Laboratory-reared Boll Weevils (Coleoptera: Curculionidae) Are Visually Impaired
Author: AGEE, HERNDON R.
Source: Journal of Economic Entomology, Volume 79, Number 4, August 1986 , pp. 900-902(3)
Publisher: Entomological Society of America
Abstract:Compound eyes of boll weevils, Anthonomus grandis grandis Boheman, reared for many generations on artificial diets at the Gast Rearing Laboratory had reduced visual sensitivity when compared with field-collected weevils. Visual sensitivity was measured using electroretinographic methods. Vision of both recently colonized boll weevils (<1 year) reared on the standard larval diet without the calico red dye marker, and boll weevils of the Gast strain reared on the same diet with and without calico red dye, was impaired greatly. Laboratory-reared boll weevils were 400-fold less sensitive to monochromatic light stimuli at 510 nm than held-collected weevils. Visual sensitivity of recently colonized weevils and the Gast laboratory-reared weevils (reared on diets with and without calico red dye) improved to approximately one-half that of field-collected weevils after feeding on cotton seedlings for 4–5 days.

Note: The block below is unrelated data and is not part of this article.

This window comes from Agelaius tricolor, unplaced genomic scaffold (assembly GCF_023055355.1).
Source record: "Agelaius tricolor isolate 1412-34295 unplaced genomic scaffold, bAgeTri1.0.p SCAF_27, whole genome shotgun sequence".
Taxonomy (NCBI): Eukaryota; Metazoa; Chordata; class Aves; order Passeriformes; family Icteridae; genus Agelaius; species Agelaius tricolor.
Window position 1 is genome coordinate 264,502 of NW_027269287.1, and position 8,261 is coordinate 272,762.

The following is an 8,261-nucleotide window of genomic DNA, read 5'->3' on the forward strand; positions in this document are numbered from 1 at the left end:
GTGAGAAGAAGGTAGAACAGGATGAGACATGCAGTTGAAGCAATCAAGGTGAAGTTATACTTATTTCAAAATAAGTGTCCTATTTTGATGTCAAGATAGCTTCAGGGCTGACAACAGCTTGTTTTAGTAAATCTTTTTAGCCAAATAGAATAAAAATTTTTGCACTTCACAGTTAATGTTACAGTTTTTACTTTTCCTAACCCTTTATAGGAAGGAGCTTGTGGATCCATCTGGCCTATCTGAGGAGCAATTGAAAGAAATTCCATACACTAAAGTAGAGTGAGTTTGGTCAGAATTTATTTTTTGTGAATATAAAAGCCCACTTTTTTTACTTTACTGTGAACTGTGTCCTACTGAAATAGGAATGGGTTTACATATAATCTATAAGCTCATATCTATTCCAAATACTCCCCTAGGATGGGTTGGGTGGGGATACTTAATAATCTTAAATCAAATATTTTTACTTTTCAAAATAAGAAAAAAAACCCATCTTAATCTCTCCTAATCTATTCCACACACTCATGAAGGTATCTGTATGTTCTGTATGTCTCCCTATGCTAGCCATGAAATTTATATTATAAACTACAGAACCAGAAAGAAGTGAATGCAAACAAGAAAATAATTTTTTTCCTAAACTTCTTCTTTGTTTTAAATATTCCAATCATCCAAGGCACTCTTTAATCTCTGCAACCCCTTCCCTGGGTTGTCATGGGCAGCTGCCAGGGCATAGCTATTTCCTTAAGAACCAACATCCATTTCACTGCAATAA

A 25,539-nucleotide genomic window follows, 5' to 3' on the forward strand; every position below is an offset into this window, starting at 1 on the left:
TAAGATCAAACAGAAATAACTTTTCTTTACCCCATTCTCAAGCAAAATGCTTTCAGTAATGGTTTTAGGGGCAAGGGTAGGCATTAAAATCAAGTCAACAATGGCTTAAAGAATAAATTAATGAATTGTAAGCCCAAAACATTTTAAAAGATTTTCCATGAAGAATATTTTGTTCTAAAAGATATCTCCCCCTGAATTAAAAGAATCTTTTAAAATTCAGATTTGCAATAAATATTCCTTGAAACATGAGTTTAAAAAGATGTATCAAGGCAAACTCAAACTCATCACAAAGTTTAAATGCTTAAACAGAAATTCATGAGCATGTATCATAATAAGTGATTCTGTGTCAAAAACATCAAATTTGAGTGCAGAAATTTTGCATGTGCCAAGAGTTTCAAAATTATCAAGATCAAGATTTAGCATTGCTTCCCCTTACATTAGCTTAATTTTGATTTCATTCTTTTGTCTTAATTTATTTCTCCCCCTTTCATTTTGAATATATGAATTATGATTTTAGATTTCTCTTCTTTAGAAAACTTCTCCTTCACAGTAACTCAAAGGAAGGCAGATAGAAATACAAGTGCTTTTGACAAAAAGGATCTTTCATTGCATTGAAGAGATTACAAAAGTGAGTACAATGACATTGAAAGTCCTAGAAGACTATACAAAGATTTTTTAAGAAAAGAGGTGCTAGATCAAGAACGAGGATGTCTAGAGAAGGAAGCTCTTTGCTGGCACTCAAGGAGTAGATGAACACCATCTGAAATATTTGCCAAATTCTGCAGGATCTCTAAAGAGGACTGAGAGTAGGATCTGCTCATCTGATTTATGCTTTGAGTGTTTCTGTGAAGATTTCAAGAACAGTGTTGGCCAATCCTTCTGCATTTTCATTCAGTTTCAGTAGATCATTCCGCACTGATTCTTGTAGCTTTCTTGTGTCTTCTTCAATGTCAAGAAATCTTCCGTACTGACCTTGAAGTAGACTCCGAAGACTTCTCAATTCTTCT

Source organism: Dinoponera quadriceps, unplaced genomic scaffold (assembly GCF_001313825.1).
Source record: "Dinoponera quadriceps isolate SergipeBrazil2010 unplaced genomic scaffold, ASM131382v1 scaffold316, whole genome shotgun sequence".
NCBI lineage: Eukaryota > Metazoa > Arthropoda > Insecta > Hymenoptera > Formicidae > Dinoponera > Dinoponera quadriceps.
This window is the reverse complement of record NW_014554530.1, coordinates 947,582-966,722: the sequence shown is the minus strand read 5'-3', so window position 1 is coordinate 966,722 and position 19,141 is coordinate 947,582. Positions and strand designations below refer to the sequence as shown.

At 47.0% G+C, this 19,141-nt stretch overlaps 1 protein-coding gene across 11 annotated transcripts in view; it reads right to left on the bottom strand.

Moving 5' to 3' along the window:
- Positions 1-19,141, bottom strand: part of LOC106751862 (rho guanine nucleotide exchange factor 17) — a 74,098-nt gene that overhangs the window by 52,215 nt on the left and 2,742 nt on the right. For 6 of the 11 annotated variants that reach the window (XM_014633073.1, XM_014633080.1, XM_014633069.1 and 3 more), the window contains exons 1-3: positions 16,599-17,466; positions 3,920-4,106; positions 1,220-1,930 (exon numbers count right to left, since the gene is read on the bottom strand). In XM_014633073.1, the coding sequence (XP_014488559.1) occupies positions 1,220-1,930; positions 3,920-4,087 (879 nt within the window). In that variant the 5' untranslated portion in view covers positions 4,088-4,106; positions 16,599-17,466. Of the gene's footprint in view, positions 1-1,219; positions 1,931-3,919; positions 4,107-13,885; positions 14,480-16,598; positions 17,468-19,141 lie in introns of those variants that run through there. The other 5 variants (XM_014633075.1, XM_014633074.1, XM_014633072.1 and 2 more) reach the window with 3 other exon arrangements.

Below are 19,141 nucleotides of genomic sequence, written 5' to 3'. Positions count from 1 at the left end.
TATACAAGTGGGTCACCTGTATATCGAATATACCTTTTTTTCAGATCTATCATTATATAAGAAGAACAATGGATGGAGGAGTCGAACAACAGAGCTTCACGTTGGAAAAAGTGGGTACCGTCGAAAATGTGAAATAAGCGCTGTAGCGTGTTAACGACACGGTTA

Document Type: Research Article
Publication date: August 1986
- Journal of Economic Entomology is published bimonthly in February, April, June, August, October, and December. The journal publishes articles on the economic significance of insects and is divided into the following sections: apiculture & social insects; arthropods in relation to plant disease; forum; insecticide resistance and resistance management; ecotoxicology; biological and microbial control; ecology and behavior; sampling and biostatistics; household and structural insects; medical entomology; molecular entomology; veterinary entomology; forest entomology; horticultural entomology; field and forage crops, and small grains; stored-product; commodity treatment and quarantine entomology; and plant resistance. In addition to research papers, Journal of Economic Entomology publishes Letters to the Editor, interpretive articles in a Forum section, Short Communications, Rapid Communications, and Book Reviews.
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